Our last day was spent in Reykjavík after a little silliness with the apartment I’d booked for two nights. It’s a good thing we arrived when we did because the people who came right after us didn’t have a place to go. Anyone remember the Seinfeld ‘reservation’ show? We were relocated to a different building but it was a great place and still close to the main part of the city. BTW, about 200,000 of the 320,000 people in Iceland live in this metro area! The rest of the country really is sparse in people and towns. Reykjavík is an hour behind Ireland (and therefore four hours ahead of the eastern US).
1. I liked the flexing teeth on these windows
2-4. Hallgrímskirkja church with its 5275-pipe organ. Supposedly the design approximates the country’s basalt lava flow columns (see previous post from the beach at Vík). Out front is a statue of Leif Ericson, a gift from the US upon the 1000th anniversary of Iceland’s parliament (a few posts ago, Þingvellir).
5. Near the church: a museum and statues by Einar Jónsson
6. Quite the transport bike!
7-8. We found a cute little sushi place and really enjoyed it. We haven’t found any in Ireland yet.
9. Finally a roundabout going the right direction. These trees with the red fruits were rather strange.
10. A street in the shopping area; note the place to plug in your car!
11. Not sure why the English pub only has signs for Irish beers, but David did have a couple pints somewhere around here while I took a nap.
12-14. Streets downtown. The ‘mountain’ decoration on the blue house was made with individual shiny foil pieces that rippled in the breeze. #31 was our apartment building.
15. A number of places looked a bit shabby, including this apparent daycare. I liked the parking lot of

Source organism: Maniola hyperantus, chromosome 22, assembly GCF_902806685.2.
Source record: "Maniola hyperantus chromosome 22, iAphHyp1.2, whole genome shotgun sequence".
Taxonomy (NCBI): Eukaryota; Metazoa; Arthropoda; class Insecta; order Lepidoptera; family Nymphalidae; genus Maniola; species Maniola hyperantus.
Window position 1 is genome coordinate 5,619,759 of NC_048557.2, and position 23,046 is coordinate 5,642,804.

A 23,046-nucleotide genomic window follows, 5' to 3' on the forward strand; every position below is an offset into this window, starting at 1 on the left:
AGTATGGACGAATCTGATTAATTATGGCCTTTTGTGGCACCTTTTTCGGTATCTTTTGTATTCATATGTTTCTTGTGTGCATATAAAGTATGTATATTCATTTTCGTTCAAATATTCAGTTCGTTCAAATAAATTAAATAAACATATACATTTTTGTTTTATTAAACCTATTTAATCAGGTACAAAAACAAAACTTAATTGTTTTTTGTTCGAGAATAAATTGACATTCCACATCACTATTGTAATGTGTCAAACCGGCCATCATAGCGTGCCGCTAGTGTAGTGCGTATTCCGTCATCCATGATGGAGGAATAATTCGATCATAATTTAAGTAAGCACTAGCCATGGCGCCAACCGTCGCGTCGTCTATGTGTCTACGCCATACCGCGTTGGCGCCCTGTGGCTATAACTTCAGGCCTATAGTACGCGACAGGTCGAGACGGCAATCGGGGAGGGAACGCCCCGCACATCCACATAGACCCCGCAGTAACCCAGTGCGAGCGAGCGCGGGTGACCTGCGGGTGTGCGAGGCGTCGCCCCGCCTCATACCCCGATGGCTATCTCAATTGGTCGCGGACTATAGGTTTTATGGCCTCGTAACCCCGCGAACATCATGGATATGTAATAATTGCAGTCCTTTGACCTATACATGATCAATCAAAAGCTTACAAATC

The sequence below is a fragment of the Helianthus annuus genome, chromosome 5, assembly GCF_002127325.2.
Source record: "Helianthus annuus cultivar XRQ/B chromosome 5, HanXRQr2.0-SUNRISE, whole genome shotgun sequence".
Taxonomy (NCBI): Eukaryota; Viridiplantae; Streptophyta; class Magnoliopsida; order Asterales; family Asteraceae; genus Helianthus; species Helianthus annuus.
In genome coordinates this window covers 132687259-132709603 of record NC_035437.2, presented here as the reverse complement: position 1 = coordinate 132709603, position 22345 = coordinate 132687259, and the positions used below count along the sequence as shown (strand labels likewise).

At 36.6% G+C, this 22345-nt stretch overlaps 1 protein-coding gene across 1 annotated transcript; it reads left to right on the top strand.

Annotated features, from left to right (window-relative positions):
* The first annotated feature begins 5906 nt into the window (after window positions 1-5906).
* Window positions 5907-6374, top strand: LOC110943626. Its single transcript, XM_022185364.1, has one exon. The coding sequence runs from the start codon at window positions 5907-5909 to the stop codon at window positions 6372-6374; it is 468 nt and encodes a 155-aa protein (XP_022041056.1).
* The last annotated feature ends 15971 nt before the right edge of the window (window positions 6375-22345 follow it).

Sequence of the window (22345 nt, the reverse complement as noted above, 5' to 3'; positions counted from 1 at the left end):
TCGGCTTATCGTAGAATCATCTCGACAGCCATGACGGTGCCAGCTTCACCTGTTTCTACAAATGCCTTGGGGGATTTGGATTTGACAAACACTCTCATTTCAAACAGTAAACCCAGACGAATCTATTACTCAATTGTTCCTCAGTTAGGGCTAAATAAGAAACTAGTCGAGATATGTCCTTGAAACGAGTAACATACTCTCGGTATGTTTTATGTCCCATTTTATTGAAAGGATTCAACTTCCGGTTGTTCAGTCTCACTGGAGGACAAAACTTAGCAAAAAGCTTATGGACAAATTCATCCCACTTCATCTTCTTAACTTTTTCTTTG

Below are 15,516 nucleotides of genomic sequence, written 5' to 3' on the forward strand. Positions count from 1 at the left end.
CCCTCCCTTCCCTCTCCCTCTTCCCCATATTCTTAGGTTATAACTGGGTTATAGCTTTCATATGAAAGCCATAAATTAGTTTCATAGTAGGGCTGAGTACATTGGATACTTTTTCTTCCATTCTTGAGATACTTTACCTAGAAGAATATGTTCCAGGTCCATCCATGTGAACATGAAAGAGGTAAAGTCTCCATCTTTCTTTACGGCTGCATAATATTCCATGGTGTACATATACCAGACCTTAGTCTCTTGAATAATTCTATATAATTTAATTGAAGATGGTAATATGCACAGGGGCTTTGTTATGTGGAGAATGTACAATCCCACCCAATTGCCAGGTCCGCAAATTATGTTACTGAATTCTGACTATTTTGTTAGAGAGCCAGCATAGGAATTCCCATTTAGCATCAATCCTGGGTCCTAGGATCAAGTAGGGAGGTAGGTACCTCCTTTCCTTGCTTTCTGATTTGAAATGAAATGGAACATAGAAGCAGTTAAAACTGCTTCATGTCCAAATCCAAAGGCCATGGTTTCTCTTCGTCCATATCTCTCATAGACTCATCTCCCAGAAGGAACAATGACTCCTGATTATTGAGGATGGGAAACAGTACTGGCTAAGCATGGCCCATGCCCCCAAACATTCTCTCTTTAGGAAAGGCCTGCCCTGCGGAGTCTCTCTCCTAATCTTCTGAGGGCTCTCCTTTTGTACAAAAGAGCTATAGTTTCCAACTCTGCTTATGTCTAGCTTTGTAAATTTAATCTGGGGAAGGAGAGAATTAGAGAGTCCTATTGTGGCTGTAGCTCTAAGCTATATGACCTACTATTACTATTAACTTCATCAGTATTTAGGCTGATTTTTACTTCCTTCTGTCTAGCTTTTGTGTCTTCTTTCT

16. Sun-Craft Viking ship installlation. David admired the stainless steel construction.
17. I loved this Free Stuff sign! There were items left in the little area by the happily painted wall. Great idea, but people would leave their trash here if you found this in the States.
18. The really nice one bedroom apartment where we stayed. This was the only place that didn’t have twin beds.
19-20. View from and of Perlan, a facility with a museum, rotating restaurant, and viewing deck built around big hot water tanks.
We had an early flight the next morning and managed to return the car and get to the airport just in time. To blow the rest of our króna, we bought breakfast and snacks. A few minutes later I learned why my simply-labeled croissant was about five bucks: it was full of bacon. Blech (and then I went hungry!).
We had another whole day and night to kill in London, and to get all the way from Gatwick to Stansted, thanks to a canceled flight and the difficulty of traveling between Iceland and Ireland. We made the most of it by stopping at Tower of London, getting some good food, and having a proper (if strangely decorated) hotel. The final adventure was a Ryanair flight, which lived up to its reputation. I was able to squash my bag into the required size and had checked us in online and paid for checked luggage ahead of time and brought our printed single-sided A4 boarding passes from home (you might think this is overkill in the description but all these points are essential if you don’t want to get kicked off Ryanair). They tried to sell us scratch-off tickets during the flight and played a fanfare upon landing. The seats didn’t even have the ability to recline and there were no tray tables. But we flew for about $65 total for the two of us! It’s ok if you prepare yourself psychologically for super-steerage and don’t plan to nap during all the sales pitches.
Summary: Iceland was the most beautiful place I’ve visited. Save your pennies, put on your hiking boots, and get ye there!